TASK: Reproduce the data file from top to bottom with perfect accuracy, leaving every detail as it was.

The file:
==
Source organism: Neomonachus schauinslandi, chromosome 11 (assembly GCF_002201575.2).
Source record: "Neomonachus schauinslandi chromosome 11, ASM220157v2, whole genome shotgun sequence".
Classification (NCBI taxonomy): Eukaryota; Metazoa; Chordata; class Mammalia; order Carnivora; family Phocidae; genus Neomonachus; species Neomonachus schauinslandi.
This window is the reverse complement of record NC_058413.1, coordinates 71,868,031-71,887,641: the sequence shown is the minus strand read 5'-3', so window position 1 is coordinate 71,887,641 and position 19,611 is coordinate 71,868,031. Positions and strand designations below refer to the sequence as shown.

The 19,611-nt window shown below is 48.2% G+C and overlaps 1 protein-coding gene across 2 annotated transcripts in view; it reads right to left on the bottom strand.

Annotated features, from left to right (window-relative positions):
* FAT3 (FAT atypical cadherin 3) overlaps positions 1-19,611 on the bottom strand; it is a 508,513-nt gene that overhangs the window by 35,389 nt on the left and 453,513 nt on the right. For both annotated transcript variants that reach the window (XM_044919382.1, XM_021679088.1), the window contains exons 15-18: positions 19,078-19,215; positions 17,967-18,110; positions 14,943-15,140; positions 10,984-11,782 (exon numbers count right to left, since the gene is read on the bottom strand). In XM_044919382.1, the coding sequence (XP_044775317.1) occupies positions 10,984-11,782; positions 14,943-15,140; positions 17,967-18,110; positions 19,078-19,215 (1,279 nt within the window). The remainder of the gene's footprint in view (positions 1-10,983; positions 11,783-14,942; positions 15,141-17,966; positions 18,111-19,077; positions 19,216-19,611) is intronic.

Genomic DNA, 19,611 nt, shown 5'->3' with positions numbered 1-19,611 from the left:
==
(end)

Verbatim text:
Source organism: Neomonachus schauinslandi, chromosome 11 (assembly GCF_002201575.2).
Source record: "Neomonachus schauinslandi chromosome 11, ASM220157v2, whole genome shotgun sequence".
Classification (NCBI taxonomy): Eukaryota; Metazoa; Chordata; class Mammalia; order Carnivora; family Phocidae; genus Neomonachus; species Neomonachus schauinslandi.
This window is the reverse complement of record NC_058413.1, coordinates 71,868,031-71,887,641: the sequence shown is the minus strand read 5'-3', so window position 1 is coordinate 71,887,641 and position 19,611 is coordinate 71,868,031. Positions and strand designations below refer to the sequence as shown.

The 19,611-nt window shown below is 48.2% G+C and overlaps 1 protein-coding gene across 2 annotated transcripts in view; it reads right to left on the bottom strand.

Annotated features, from left to right (window-relative positions):
* FAT3 (FAT atypical cadherin 3) overlaps positions 1-19,611 on the bottom strand; it is a 508,513-nt gene that overhangs the window by 35,389 nt on the left and 453,513 nt on the right. For both annotated transcript variants that reach the window (XM_044919382.1, XM_021679088.1), the window contains exons 15-18: positions 19,078-19,215; positions 17,967-18,110; positions 14,943-15,140; positions 10,984-11,782 (exon numbers count right to left, since the gene is read on the bottom strand). In XM_044919382.1, the coding sequence (XP_044775317.1) occupies positions 10,984-11,782; positions 14,943-15,140; positions 17,967-18,110; positions 19,078-19,215 (1,279 nt within the window). The remainder of the gene's footprint in view (positions 1-10,983; positions 11,783-14,942; positions 15,141-17,966; positions 18,111-19,077; positions 19,216-19,611) is intronic.

Genomic DNA, 19,611 nt, shown 5'->3' with positions numbered 1-19,611 from the left: